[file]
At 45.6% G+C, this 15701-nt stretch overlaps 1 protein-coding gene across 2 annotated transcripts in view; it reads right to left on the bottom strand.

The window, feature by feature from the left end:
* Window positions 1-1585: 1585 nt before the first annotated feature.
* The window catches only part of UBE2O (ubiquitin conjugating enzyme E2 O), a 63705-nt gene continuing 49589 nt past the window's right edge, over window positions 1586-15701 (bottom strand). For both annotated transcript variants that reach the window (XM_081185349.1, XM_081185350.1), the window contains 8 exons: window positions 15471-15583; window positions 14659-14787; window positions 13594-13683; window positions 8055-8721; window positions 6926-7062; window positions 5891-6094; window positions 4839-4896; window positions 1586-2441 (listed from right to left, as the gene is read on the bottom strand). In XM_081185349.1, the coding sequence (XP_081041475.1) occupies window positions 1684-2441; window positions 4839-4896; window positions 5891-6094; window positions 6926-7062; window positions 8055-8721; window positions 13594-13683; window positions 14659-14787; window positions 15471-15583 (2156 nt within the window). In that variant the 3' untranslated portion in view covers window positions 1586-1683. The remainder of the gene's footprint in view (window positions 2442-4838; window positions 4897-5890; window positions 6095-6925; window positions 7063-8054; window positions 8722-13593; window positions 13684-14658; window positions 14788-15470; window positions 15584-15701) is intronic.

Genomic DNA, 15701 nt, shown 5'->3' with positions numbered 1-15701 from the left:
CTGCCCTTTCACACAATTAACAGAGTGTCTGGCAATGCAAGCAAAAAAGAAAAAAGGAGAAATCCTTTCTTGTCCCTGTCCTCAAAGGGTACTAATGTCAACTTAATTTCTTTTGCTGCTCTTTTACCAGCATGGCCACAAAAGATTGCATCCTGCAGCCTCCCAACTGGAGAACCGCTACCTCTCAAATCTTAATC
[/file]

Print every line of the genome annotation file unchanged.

At 45.6% G+C, this 15701-nt stretch overlaps 1 protein-coding gene across 2 annotated transcripts in view; it reads right to left on the bottom strand.

The window, feature by feature from the left end:
* Window positions 1-1585: 1585 nt before the first annotated feature.
* The window catches only part of UBE2O (ubiquitin conjugating enzyme E2 O), a 63705-nt gene continuing 49589 nt past the window's right edge, over window positions 1586-15701 (bottom strand). For both annotated transcript variants that reach the window (XM_081185349.1, XM_081185350.1), the window contains 8 exons: window positions 15471-15583; window positions 14659-14787; window positions 13594-13683; window positions 8055-8721; window positions 6926-7062; window positions 5891-6094; window positions 4839-4896; window positions 1586-2441 (listed from right to left, as the gene is read on the bottom strand). In XM_081185349.1, the coding sequence (XP_081041475.1) occupies window positions 1684-2441; window positions 4839-4896; window positions 5891-6094; window positions 6926-7062; window positions 8055-8721; window positions 13594-13683; window positions 14659-14787; window positions 15471-15583 (2156 nt within the window). In that variant the 3' untranslated portion in view covers window positions 1586-1683. The remainder of the gene's footprint in view (window positions 2442-4838; window positions 4897-5890; window positions 6095-6925; window positions 7063-8054; window positions 8722-13593; window positions 13684-14658; window positions 14788-15470; window positions 15584-15701) is intronic.

Genomic DNA, 15701 nt, shown 5'->3' with positions numbered 1-15701 from the left:
CTGCCCTTTCACACAATTAACAGAGTGTCTGGCAATGCAAGCAAAAAAGAAAAAAGGAGAAATCCTTTCTTGTCCCTGTCCTCAAAGGGTACTAATGTCAACTTAATTTCTTTTGCTGCTCTTTTACCAGCATGGCCACAAAAGATTGCATCCTGCAGCCTCCCAACTGGAGAACCGCTACCTCTCAAATCTTAATC